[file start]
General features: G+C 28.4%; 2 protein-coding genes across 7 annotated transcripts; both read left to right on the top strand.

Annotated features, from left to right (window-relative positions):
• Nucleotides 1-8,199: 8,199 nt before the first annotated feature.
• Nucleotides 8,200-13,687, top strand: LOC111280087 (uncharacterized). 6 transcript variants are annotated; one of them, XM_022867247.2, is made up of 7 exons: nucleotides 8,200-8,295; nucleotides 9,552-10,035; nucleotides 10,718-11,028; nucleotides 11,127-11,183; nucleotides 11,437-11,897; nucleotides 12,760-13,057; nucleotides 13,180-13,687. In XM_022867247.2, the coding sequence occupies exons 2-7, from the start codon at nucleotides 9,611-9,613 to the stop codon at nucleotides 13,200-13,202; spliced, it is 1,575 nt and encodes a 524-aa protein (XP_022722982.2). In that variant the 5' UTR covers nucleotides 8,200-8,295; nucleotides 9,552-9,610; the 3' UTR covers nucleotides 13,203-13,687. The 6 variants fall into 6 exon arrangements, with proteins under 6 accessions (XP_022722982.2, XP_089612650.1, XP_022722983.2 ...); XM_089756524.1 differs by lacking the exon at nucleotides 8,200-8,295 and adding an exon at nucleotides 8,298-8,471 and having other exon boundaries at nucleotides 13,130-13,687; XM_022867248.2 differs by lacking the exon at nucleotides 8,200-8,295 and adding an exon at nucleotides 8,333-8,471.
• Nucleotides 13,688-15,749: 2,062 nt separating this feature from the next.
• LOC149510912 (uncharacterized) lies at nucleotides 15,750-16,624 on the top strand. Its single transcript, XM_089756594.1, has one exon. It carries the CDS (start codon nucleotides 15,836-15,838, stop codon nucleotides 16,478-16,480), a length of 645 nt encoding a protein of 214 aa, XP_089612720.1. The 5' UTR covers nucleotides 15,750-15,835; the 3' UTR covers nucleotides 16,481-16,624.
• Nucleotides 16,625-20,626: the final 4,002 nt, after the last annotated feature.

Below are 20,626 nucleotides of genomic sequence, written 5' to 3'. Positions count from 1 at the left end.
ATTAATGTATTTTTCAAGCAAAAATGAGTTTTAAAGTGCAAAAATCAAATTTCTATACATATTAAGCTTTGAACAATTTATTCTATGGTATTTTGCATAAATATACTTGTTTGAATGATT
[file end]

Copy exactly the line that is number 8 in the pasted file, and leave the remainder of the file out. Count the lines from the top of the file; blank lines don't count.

Below are 20,626 nucleotides of genomic sequence, written 5' to 3'. Positions count from 1 at the left end.